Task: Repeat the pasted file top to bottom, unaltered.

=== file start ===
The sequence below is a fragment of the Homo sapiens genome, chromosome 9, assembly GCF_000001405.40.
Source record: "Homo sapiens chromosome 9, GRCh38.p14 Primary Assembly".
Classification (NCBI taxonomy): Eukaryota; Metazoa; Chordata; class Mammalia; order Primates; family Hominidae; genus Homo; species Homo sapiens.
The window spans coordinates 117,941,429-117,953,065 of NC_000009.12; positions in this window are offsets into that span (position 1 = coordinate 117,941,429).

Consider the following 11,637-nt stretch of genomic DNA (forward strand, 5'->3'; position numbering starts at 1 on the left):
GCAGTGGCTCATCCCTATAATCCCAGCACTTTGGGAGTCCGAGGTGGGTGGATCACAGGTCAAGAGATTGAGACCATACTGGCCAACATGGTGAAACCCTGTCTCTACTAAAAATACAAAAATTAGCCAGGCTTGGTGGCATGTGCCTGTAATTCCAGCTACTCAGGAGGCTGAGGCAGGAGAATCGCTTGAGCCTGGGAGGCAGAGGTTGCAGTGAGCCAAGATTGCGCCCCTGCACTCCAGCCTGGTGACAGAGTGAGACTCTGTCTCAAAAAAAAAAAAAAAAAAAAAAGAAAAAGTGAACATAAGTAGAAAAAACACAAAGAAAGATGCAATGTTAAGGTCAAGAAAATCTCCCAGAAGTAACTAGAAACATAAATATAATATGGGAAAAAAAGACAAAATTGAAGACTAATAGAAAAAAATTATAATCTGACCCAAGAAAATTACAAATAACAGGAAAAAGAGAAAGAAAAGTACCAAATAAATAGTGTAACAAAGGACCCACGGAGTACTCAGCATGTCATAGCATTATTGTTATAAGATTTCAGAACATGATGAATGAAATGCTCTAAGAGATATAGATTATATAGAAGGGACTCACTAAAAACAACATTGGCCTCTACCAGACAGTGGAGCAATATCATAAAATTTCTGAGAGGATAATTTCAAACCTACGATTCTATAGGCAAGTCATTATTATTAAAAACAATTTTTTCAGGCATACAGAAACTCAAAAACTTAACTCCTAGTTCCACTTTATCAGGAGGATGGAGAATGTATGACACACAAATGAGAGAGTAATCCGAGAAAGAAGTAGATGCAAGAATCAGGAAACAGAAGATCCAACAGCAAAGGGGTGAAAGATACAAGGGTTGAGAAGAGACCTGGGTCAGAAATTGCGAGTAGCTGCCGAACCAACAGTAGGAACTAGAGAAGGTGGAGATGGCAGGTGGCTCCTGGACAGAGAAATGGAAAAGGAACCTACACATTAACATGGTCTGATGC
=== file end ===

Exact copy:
The sequence below is a fragment of the Homo sapiens genome, chromosome 9, assembly GCF_000001405.40.
Source record: "Homo sapiens chromosome 9, GRCh38.p14 Primary Assembly".
Classification (NCBI taxonomy): Eukaryota; Metazoa; Chordata; class Mammalia; order Primates; family Hominidae; genus Homo; species Homo sapiens.
The window spans coordinates 117,941,429-117,953,065 of NC_000009.12; positions in this window are offsets into that span (position 1 = coordinate 117,941,429).

Consider the following 11,637-nt stretch of genomic DNA (forward strand, 5'->3'; position numbering starts at 1 on the left):
GCAGTGGCTCATCCCTATAATCCCAGCACTTTGGGAGTCCGAGGTGGGTGGATCACAGGTCAAGAGATTGAGACCATACTGGCCAACATGGTGAAACCCTGTCTCTACTAAAAATACAAAAATTAGCCAGGCTTGGTGGCATGTGCCTGTAATTCCAGCTACTCAGGAGGCTGAGGCAGGAGAATCGCTTGAGCCTGGGAGGCAGAGGTTGCAGTGAGCCAAGATTGCGCCCCTGCACTCCAGCCTGGTGACAGAGTGAGACTCTGTCTCAAAAAAAAAAAAAAAAAAAAAAGAAAAAGTGAACATAAGTAGAAAAAACACAAAGAAAGATGCAATGTTAAGGTCAAGAAAATCTCCCAGAAGTAACTAGAAACATAAATATAATATGGGAAAAAAAGACAAAATTGAAGACTAATAGAAAAAAATTATAATCTGACCCAAGAAAATTACAAATAACAGGAAAAAGAGAAAGAAAAGTACCAAATAAATAGTGTAACAAAGGACCCACGGAGTACTCAGCATGTCATAGCATTATTGTTATAAGATTTCAGAACATGATGAATGAAATGCTCTAAGAGATATAGATTATATAGAAGGGACTCACTAAAAACAACATTGGCCTCTACCAGACAGTGGAGCAATATCATAAAATTTCTGAGAGGATAATTTCAAACCTACGATTCTATAGGCAAGTCATTATTATTAAAAACAATTTTTTCAGGCATACAGAAACTCAAAAACTTAACTCCTAGTTCCACTTTATCAGGAGGATGGAGAATGTATGACACACAAATGAGAGAGTAATCCGAGAAAGAAGTAGATGCAAGAATCAGGAAACAGAAGATCCAACAGCAAAGGGGTGAAAGATACAAGGGTTGAGAAGAGACCTGGGTCAGAAATTGCGAGTAGCTGCCGAACCAACAGTAGGAACTAGAGAAGGTGGAGATGGCAGGTGGCTCCTGGACAGAGAAATGGAAAAGGAACCTACACATTAACATGGTCTGATGC